It is not uncommon to hear grumbles and whining from my three children at the mention of a family walk. Although the proposition gets greeted with less than desirable enthusiasm, it has never been challenged outright. That is, until a few months ago when my 11 year-old son, who has always been an intense and passionate child but never
defiant, stood with arms crossed and feet firmly planted on the driveway as he sharply stated "No, I am NOT going on a family walk!" in response to my husband's announcement that it was time. At that moment, I realized that we were starting down a whole new path with my oldest - the "tween" years, a stage of development when a child seeks independence but still needs boundaries.
To coax our son into the walk we appealed to his new-found tween identity, but in a way that did not compromise our authority as parents. We made it clear that participation in the walk was nonnegotiable. However, we gave him the freedom to choose how he participated in the walk. That is, he could listen to his ipod instead of joining in on the conversation during the walk; and, he didn't have to keep stride with us, but could stay a comfortable distance either behind or in front. On recent walks he has chosen to take his soccer ball, practicing his dribbling skills on the way.
Another tween-appealing tactic that has worked to promote physical activity for our son is to enlist the company of a friend. He dreaded his summer practice runs for this fall's cross-country season until his friend agreed to join him. Now, they have a standing date to go for a run every afternoon, to which my son looks forward. Not only does this option provide a social outlet for my son (a tween must), but it helps to foster a positive self-identity as the boys accomplish their running goals for the day. This boost in self-esteem is especially important for the tween who is entering a stage plagued with feelings of self-consciousness and awkwardness.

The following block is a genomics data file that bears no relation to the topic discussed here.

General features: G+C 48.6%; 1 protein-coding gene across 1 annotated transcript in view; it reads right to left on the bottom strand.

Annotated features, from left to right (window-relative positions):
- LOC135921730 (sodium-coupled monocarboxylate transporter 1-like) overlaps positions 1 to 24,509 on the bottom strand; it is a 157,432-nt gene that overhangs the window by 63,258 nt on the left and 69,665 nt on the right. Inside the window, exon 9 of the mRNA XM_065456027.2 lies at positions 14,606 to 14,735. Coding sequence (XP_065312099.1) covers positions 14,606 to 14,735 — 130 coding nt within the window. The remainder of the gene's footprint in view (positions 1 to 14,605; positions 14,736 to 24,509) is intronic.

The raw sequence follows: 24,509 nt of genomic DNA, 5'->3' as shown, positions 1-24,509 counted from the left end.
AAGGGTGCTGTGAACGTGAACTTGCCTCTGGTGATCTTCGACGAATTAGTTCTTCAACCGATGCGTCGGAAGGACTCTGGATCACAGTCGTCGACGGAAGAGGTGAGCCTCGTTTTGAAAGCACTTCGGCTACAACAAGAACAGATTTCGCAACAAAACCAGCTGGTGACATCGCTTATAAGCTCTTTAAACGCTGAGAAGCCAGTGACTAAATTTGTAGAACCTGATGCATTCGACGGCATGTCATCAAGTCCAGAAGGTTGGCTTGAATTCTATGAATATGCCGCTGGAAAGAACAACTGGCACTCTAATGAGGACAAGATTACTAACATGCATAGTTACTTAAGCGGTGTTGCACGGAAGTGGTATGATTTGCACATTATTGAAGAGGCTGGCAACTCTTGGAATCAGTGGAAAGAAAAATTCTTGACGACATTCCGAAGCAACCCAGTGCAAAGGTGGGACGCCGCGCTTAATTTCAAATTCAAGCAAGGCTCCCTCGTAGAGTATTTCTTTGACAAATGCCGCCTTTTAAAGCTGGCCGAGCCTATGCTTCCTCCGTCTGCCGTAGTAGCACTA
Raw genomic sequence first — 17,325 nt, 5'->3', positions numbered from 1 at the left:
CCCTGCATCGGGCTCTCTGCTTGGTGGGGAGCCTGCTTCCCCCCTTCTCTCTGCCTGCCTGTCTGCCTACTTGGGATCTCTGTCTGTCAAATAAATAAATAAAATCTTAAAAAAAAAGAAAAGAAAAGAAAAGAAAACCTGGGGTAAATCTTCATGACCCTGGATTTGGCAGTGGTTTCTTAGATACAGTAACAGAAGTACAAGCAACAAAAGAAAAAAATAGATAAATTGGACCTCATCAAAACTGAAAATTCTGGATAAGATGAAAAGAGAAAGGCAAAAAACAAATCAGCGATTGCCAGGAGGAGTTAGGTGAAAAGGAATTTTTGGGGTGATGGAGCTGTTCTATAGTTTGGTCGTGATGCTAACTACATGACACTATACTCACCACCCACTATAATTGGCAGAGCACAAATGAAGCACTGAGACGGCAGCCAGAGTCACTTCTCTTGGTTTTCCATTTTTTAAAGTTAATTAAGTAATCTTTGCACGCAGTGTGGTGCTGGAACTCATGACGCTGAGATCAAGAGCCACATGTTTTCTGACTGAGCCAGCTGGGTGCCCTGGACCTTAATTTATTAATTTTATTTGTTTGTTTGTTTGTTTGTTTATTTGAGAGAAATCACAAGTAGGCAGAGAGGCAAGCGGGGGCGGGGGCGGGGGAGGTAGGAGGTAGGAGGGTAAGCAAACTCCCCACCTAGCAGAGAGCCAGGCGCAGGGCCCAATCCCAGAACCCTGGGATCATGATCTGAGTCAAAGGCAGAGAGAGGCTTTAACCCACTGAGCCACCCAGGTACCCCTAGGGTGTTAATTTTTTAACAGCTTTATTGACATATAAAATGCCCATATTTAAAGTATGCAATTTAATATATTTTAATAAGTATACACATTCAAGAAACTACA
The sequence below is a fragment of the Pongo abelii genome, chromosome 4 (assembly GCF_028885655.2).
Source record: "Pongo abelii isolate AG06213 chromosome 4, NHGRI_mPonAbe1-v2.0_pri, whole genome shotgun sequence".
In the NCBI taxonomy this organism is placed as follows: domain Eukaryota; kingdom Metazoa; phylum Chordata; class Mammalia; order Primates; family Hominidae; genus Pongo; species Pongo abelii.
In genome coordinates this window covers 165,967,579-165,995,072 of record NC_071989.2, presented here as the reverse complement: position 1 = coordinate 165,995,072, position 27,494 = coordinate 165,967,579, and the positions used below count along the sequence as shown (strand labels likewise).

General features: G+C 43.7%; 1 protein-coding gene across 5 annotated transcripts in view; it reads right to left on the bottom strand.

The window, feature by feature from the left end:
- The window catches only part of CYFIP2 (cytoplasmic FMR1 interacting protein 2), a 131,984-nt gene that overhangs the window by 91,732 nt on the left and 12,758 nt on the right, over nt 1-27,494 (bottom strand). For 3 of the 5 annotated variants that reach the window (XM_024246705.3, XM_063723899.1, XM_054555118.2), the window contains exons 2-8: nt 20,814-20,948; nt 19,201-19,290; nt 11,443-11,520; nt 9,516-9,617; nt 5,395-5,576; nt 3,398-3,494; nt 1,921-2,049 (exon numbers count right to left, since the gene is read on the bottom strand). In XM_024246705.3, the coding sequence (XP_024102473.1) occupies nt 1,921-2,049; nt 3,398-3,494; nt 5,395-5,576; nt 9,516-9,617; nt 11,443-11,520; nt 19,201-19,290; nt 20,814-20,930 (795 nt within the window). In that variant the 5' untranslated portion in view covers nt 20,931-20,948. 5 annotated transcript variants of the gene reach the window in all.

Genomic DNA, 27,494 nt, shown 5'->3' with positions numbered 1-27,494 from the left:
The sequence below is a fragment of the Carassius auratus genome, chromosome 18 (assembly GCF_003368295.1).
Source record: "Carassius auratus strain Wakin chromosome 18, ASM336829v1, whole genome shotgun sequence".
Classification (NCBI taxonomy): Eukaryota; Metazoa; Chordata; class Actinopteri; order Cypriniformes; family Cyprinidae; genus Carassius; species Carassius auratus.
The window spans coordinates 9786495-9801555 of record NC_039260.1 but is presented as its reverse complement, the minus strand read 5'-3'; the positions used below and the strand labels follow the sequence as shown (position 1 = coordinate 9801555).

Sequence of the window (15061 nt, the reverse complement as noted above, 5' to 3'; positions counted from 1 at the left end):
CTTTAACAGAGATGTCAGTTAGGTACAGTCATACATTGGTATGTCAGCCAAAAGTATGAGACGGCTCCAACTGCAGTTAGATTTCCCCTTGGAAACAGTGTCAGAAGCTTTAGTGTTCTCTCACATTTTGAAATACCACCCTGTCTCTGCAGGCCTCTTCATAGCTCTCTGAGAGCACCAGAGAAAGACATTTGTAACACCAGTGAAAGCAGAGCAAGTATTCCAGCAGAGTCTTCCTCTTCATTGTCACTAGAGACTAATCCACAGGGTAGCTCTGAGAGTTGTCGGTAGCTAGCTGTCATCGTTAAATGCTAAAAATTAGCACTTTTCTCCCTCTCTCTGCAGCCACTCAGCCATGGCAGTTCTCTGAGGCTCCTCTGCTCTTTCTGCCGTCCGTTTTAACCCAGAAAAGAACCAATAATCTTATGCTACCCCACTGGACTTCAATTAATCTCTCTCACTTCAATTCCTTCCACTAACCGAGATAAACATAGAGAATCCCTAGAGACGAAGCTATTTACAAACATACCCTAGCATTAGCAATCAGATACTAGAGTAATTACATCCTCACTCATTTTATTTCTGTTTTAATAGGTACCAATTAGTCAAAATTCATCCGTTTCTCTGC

It is our job as parents to instill proper exercise habits in our children now so that they are more likely to continue this healthy lifestyle choice into adulthood. This practice becomes more challenging to parents as the tween attempts to exert independence by questioning the "rules of the house." Below are some tips to get your tween to exercise.
Tips to Inspire Your Tween to Exercise:
- Give your child an opportunity to feel in control. Let him/her choose the physical activity in which (s)he will participate.
- Make it social. Enlist friends or encourage participation in group exercise programs offered through your community parks & recreation department, church, synagogue, or YMCA.
- Build confidence. Provide exercise opportunities that involve attainable goals (e.g. walking around the block two times or training for a fun run race) which will result in personal mastery and enhanced self-esteem.
- Provide positive reinforcement when your child meets set goals (e.g. give a "congratulations" card or certificate).
- Be a positive role model. Exercise yourself and discuss strategies with your child on how to overcome barriers to exercise.
For additional information on how to get your child physically active visit the We Can! website (www.nhlbi.nih.gov/health/heart/obesity/wecan/
). We Can! (Ways to Enhance Children's Activity & Nutrition) is a national program sponsored by the National Institutes of Health to help families adopt a healthy lifestyle.
Labels: children, exercise, tween, We Can